Buley, R. P., Z. Yang, M. F. Gladfelter, and A. E. Wilson. 2019. Controlling blue-green algal blooms in aquaculture ponds using hydrogen peroxide. Fish Farming News 2019(1):3-5.
Excessive blue-green algae (i.e., cyanobacteria) can harm aquatic organisms, including farmed fish. Although algal populations may be beneficial as they acquire excess nutrients, including potentially toxic forms such as nitrite and ammonia, and produce oxygen through photosynthesis, large algal blooms may lead to anoxia as decaying cells are decomposed by bacteria. In addition, some select strains of blue-green algae may produce chemicals that harm fish health (e.g., microcystins, nodularins) or cause fish filets to taste muddy (i.e., geosmin, 2- methylisoborneol). Both situations can cause significant economic losses to fish farmers around the world.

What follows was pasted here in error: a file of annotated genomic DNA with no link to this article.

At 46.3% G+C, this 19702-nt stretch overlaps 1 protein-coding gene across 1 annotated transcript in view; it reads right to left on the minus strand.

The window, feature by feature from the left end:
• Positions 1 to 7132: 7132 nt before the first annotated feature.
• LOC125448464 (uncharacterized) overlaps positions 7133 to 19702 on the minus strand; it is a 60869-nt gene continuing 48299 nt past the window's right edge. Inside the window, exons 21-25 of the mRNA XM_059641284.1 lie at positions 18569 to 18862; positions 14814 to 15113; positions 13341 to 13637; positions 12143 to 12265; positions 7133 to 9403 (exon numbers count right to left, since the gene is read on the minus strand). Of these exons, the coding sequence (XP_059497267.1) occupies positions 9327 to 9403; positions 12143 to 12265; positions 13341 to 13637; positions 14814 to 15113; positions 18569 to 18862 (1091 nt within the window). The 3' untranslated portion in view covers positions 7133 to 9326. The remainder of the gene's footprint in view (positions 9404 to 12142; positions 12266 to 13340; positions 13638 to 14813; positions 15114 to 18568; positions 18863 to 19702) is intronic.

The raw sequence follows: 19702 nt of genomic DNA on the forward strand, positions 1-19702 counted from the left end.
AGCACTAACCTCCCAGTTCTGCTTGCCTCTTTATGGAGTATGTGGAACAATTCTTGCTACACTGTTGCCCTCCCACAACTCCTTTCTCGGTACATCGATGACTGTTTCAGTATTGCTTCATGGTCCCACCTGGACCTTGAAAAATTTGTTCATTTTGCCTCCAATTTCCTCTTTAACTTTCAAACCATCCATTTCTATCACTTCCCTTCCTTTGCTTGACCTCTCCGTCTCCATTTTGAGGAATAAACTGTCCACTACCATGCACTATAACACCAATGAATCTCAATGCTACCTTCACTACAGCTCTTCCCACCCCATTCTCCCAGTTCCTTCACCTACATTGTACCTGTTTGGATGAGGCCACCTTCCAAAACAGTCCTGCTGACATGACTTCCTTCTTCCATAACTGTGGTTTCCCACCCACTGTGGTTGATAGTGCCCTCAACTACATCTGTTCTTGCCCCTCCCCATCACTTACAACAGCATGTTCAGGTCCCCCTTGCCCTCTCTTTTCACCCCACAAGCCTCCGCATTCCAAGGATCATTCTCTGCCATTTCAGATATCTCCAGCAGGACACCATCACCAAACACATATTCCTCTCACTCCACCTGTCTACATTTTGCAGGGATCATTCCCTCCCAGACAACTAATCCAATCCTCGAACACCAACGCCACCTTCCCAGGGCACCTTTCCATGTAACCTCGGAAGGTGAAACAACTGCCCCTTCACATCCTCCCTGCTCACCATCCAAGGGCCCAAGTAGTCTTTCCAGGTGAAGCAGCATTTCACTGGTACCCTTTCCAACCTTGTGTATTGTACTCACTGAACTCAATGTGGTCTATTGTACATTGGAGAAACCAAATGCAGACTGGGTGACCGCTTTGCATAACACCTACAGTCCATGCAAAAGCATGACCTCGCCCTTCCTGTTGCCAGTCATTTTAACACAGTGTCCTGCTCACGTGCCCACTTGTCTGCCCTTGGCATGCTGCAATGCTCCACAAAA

As our understanding of nuisance algal blooms continues to grow, so too do the means to combat these events. Developed methods can often be placed into the groupings of chemical, biological, and physical controls. Of these, chemical controls have been used to great effect; however, there is concern that some approved algaecides may persist in the environment for extended periods of time and, in certain situations, are too broad-spectrum in their toxicity to be practical. Consequently, alternative chemicals are actively being researched. And, although many algaecides exist, hydrogen peroxide (H2O2) has proved quite effective at reducing blue-green algae (Kay et al. 1982), and is currently an approved FDA
aquaculture drug (FDA 2007). This contribution assesses the utility of H2O2 as an algaecide, its application rate, and other factors which may impede its effectiveness.